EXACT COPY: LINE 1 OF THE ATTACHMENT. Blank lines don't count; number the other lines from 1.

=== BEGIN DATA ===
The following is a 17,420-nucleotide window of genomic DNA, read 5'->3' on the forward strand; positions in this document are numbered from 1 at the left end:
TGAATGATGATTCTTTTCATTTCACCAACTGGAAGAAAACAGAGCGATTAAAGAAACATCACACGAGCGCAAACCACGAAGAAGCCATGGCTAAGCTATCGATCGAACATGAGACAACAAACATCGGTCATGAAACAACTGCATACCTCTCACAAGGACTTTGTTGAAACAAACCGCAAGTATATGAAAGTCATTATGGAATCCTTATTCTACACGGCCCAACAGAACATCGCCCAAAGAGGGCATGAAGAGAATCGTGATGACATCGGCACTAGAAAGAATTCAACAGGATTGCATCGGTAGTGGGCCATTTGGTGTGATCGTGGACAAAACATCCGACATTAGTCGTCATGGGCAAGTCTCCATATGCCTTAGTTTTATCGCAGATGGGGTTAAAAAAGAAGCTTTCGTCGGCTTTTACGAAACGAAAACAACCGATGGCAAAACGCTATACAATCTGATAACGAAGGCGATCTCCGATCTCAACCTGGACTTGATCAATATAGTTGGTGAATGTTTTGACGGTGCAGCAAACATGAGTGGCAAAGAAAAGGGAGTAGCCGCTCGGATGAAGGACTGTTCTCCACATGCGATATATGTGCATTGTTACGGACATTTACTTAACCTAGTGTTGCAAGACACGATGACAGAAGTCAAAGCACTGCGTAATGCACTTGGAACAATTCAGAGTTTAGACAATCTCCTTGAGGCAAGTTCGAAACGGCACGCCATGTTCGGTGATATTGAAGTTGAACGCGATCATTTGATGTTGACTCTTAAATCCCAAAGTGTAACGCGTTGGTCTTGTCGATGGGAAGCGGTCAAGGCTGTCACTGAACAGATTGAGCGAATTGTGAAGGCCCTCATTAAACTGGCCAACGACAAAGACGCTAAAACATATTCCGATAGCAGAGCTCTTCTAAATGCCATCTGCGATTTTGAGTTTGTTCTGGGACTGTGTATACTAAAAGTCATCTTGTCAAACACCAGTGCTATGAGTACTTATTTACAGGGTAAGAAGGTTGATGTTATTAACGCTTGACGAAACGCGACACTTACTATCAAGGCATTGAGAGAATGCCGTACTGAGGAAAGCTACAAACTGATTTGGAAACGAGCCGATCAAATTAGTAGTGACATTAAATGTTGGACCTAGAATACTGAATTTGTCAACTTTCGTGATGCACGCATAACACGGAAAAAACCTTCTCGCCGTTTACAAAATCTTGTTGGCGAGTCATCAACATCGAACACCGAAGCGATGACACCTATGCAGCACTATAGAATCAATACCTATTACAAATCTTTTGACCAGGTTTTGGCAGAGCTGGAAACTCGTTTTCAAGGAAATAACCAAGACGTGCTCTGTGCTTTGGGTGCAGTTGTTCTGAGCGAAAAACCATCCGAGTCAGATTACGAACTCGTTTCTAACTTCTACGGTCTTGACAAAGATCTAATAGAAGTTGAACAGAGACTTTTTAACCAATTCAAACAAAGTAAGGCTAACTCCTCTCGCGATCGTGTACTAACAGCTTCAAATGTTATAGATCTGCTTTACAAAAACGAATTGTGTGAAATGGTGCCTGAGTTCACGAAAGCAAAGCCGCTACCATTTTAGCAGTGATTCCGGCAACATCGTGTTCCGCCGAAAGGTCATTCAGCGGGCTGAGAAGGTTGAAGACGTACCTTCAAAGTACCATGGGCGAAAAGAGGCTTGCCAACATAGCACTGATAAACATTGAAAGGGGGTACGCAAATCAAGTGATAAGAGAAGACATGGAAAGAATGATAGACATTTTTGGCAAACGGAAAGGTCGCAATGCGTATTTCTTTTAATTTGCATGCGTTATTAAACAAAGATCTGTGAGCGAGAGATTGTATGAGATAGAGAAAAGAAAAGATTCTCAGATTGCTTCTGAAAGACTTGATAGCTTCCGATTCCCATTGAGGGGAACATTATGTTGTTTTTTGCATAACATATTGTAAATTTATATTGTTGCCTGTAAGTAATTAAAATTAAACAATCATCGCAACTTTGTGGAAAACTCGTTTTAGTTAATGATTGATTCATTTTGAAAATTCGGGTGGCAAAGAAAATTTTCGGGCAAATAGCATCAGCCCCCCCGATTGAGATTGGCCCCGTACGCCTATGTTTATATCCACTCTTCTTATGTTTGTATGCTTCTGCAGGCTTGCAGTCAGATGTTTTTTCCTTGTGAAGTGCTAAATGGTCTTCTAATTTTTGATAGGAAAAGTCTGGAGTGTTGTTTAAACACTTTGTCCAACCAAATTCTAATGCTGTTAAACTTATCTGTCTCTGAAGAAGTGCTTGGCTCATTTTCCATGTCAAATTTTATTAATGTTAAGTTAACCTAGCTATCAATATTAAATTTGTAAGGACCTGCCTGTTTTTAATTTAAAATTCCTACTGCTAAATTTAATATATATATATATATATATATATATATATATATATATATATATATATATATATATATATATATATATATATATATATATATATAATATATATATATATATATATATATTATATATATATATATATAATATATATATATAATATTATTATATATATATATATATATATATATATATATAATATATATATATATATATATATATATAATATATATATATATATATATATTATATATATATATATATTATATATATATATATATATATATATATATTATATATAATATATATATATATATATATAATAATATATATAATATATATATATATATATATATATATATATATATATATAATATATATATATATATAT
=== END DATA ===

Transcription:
The following is a 17,420-nucleotide window of genomic DNA, read 5'->3' on the forward strand; positions in this document are numbered from 1 at the left end: